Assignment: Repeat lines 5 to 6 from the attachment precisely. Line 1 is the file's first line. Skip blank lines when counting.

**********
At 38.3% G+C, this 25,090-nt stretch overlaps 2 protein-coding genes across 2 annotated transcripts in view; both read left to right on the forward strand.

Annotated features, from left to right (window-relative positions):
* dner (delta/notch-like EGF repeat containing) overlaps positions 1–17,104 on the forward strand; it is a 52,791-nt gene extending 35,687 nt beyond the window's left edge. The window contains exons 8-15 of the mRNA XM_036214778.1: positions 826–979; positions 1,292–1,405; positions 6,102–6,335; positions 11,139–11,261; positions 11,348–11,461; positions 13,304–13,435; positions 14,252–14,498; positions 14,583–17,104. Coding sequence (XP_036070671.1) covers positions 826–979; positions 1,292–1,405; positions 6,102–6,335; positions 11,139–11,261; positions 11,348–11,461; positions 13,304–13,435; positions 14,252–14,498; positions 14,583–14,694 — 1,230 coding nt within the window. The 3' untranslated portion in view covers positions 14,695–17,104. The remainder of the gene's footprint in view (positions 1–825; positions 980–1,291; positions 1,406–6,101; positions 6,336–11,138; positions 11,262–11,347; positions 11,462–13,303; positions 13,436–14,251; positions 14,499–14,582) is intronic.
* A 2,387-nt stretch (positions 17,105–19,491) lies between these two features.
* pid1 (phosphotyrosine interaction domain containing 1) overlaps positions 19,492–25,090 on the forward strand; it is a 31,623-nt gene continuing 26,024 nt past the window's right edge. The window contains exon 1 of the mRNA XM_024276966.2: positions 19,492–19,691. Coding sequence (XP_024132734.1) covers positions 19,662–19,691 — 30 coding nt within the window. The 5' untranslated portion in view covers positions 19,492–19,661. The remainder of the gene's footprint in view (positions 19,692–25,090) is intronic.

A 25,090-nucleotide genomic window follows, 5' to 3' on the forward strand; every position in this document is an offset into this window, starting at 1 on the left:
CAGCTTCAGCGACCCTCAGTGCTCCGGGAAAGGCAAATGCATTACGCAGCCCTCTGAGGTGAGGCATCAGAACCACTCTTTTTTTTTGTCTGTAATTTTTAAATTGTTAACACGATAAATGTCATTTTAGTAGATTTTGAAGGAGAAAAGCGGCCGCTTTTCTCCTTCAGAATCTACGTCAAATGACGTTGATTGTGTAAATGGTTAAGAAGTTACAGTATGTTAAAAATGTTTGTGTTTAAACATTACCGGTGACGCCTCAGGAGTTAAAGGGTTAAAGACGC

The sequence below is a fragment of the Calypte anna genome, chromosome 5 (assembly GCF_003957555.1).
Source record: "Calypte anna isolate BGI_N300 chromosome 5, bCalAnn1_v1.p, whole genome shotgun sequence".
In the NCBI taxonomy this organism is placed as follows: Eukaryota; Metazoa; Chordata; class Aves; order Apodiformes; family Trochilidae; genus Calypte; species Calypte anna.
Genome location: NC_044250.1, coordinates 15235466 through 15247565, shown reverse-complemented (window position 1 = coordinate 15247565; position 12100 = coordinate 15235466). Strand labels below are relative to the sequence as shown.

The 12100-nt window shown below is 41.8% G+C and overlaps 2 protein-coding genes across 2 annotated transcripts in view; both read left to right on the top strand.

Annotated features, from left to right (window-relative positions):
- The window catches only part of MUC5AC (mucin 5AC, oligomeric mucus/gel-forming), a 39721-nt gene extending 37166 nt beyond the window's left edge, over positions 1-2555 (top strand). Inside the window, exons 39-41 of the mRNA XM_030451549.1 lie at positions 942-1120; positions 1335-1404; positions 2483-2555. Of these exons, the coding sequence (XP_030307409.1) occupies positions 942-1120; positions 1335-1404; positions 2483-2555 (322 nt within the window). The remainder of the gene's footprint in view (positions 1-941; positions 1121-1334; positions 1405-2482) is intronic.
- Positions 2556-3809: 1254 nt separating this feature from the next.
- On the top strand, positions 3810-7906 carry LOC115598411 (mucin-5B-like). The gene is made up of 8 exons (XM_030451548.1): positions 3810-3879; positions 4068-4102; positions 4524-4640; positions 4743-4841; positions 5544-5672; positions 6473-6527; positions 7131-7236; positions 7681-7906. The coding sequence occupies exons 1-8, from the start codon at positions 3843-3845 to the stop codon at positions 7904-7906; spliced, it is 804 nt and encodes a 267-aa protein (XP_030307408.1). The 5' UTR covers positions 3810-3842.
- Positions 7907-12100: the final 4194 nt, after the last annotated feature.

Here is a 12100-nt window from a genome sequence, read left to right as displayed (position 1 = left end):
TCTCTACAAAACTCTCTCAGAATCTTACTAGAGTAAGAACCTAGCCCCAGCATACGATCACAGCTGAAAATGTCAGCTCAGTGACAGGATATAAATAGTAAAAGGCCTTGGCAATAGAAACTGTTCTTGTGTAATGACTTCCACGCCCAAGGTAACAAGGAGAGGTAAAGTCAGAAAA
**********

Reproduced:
* pid1 (phosphotyrosine interaction domain containing 1) overlaps positions 19,492–25,090 on the forward strand; it is a 31,623-nt gene continuing 26,024 nt past the window's right edge. The window contains exon 1 of the mRNA XM_024276966.2: positions 19,492–19,691. Coding sequence (XP_024132734.1) covers positions 19,662–19,691 — 30 coding nt within the window. The 5' untranslated portion in view covers positions 19,492–19,661. The remainder of the gene's footprint in view (positions 19,692–25,090) is intronic.

A 25,090-nucleotide genomic window follows, 5' to 3' on the forward strand; every position in this document is an offset into this window, starting at 1 on the left: